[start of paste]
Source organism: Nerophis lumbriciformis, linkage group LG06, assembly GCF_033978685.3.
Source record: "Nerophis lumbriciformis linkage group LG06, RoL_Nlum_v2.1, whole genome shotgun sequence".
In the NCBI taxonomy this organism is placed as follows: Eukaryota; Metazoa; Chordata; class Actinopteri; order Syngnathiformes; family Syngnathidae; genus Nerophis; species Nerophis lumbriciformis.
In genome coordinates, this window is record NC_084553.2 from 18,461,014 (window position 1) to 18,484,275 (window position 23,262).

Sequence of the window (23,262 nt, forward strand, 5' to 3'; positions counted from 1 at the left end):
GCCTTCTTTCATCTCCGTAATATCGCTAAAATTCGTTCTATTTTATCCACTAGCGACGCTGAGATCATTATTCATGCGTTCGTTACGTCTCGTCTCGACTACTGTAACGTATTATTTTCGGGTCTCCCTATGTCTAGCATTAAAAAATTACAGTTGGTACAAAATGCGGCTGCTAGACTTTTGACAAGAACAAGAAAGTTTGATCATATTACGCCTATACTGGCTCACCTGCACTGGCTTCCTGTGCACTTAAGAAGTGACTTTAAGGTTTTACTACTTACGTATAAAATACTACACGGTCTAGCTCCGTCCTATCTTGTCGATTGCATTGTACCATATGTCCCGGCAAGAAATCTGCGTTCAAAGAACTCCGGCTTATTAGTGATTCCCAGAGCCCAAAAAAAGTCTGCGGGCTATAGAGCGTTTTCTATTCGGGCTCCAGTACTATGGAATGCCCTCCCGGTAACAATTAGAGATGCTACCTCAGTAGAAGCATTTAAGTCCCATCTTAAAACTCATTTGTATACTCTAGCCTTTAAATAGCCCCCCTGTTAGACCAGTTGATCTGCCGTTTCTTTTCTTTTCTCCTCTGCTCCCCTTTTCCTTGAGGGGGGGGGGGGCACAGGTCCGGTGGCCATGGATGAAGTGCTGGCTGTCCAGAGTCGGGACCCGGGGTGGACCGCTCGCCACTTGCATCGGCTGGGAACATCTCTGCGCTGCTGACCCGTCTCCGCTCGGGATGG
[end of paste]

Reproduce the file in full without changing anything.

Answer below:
Source organism: Nerophis lumbriciformis, linkage group LG06, assembly GCF_033978685.3.
Source record: "Nerophis lumbriciformis linkage group LG06, RoL_Nlum_v2.1, whole genome shotgun sequence".
In the NCBI taxonomy this organism is placed as follows: Eukaryota; Metazoa; Chordata; class Actinopteri; order Syngnathiformes; family Syngnathidae; genus Nerophis; species Nerophis lumbriciformis.
In genome coordinates, this window is record NC_084553.2 from 18,461,014 (window position 1) to 18,484,275 (window position 23,262).

Sequence of the window (23,262 nt, forward strand, 5' to 3'; positions counted from 1 at the left end):
GCCTTCTTTCATCTCCGTAATATCGCTAAAATTCGTTCTATTTTATCCACTAGCGACGCTGAGATCATTATTCATGCGTTCGTTACGTCTCGTCTCGACTACTGTAACGTATTATTTTCGGGTCTCCCTATGTCTAGCATTAAAAAATTACAGTTGGTACAAAATGCGGCTGCTAGACTTTTGACAAGAACAAGAAAGTTTGATCATATTACGCCTATACTGGCTCACCTGCACTGGCTTCCTGTGCACTTAAGAAGTGACTTTAAGGTTTTACTACTTACGTATAAAATACTACACGGTCTAGCTCCGTCCTATCTTGTCGATTGCATTGTACCATATGTCCCGGCAAGAAATCTGCGTTCAAAGAACTCCGGCTTATTAGTGATTCCCAGAGCCCAAAAAAAGTCTGCGGGCTATAGAGCGTTTTCTATTCGGGCTCCAGTACTATGGAATGCCCTCCCGGTAACAATTAGAGATGCTACCTCAGTAGAAGCATTTAAGTCCCATCTTAAAACTCATTTGTATACTCTAGCCTTTAAATAGCCCCCCTGTTAGACCAGTTGATCTGCCGTTTCTTTTCTTTTCTCCTCTGCTCCCCTTTTCCTTGAGGGGGGGGGGGGCACAGGTCCGGTGGCCATGGATGAAGTGCTGGCTGTCCAGAGTCGGGACCCGGGGTGGACCGCTCGCCACTTGCATCGGCTGGGAACATCTCTGCGCTGCTGACCCGTCTCCGCTCGGGATGG